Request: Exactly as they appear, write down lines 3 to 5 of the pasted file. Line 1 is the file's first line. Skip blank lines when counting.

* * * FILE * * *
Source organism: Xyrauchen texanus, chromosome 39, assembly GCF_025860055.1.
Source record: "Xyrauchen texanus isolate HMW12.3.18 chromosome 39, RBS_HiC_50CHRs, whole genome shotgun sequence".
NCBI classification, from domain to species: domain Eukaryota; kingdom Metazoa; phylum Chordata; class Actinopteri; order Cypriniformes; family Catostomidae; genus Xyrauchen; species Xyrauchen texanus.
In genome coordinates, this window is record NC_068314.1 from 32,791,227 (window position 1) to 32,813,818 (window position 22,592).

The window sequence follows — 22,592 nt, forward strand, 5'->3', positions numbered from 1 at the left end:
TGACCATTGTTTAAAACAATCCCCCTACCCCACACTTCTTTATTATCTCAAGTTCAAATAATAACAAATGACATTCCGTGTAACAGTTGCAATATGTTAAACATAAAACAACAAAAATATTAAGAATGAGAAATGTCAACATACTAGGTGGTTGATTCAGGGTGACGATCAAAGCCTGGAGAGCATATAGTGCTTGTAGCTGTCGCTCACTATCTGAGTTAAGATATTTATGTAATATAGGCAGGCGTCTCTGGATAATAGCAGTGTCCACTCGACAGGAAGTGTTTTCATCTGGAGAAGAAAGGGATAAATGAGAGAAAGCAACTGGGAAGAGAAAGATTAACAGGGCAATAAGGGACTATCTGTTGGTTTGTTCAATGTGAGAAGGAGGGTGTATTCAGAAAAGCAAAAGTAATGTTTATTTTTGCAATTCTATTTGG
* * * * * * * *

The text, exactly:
NCBI classification, from domain to species: domain Eukaryota; kingdom Metazoa; phylum Chordata; class Actinopteri; order Cypriniformes; family Catostomidae; genus Xyrauchen; species Xyrauchen texanus.
In genome coordinates, this window is record NC_068314.1 from 32,791,227 (window position 1) to 32,813,818 (window position 22,592).

The window sequence follows — 22,592 nt, forward strand, 5'->3', positions numbered from 1 at the left end: